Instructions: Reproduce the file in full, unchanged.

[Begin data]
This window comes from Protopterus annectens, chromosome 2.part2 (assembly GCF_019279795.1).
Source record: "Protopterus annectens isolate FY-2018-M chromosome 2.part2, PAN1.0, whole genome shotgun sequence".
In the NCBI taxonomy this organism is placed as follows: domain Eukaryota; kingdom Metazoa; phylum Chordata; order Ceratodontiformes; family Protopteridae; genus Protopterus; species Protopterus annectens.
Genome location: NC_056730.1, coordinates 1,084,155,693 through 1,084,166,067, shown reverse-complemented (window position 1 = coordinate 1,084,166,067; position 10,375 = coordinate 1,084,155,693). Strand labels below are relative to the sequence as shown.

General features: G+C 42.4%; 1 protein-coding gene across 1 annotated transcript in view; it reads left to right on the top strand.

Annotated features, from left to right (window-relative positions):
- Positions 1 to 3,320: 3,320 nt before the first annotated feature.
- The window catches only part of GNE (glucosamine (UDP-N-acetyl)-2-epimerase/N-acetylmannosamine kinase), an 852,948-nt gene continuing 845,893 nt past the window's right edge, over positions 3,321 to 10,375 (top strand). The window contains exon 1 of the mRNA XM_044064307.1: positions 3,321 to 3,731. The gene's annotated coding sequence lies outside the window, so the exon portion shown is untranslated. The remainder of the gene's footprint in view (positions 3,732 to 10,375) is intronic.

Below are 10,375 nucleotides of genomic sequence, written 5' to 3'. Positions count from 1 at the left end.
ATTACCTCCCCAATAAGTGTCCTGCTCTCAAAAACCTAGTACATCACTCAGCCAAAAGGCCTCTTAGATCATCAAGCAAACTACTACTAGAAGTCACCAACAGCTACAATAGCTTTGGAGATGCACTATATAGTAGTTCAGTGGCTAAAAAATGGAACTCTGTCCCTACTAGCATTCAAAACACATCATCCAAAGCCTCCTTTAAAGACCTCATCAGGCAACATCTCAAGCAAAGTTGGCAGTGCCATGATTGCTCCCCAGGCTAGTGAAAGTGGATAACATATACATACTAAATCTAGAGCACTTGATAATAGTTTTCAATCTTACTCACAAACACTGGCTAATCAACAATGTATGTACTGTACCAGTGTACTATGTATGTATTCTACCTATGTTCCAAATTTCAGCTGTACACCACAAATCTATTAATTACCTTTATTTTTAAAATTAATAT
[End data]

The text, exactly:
This window comes from Protopterus annectens, chromosome 2.part2 (assembly GCF_019279795.1).
Source record: "Protopterus annectens isolate FY-2018-M chromosome 2.part2, PAN1.0, whole genome shotgun sequence".
In the NCBI taxonomy this organism is placed as follows: domain Eukaryota; kingdom Metazoa; phylum Chordata; order Ceratodontiformes; family Protopteridae; genus Protopterus; species Protopterus annectens.
Genome location: NC_056730.1, coordinates 1,084,155,693 through 1,084,166,067, shown reverse-complemented (window position 1 = coordinate 1,084,166,067; position 10,375 = coordinate 1,084,155,693). Strand labels below are relative to the sequence as shown.

General features: G+C 42.4%; 1 protein-coding gene across 1 annotated transcript in view; it reads left to right on the top strand.

Annotated features, from left to right (window-relative positions):
- Positions 1 to 3,320: 3,320 nt before the first annotated feature.
- The window catches only part of GNE (glucosamine (UDP-N-acetyl)-2-epimerase/N-acetylmannosamine kinase), an 852,948-nt gene continuing 845,893 nt past the window's right edge, over positions 3,321 to 10,375 (top strand). The window contains exon 1 of the mRNA XM_044064307.1: positions 3,321 to 3,731. The gene's annotated coding sequence lies outside the window, so the exon portion shown is untranslated. The remainder of the gene's footprint in view (positions 3,732 to 10,375) is intronic.

Below are 10,375 nucleotides of genomic sequence, written 5' to 3'. Positions count from 1 at the left end.
ATTACCTCCCCAATAAGTGTCCTGCTCTCAAAAACCTAGTACATCACTCAGCCAAAAGGCCTCTTAGATCATCAAGCAAACTACTACTAGAAGTCACCAACAGCTACAATAGCTTTGGAGATGCACTATATAGTAGTTCAGTGGCTAAAAAATGGAACTCTGTCCCTACTAGCATTCAAAACACATCATCCAAAGCCTCCTTTAAAGACCTCATCAGGCAACATCTCAAGCAAAGTTGGCAGTGCCATGATTGCTCCCCAGGCTAGTGAAAGTGGATAACATATACATACTAAATCTAGAGCACTTGATAATAGTTTTCAATCTTACTCACAAACACTGGCTAATCAACAATGTATGTACTGTACCAGTGTACTATGTATGTATTCTACCTATGTTCCAAATTTCAGCTGTACACCACAAATCTATTAATTACCTTTATTTTTAAAATTAATAT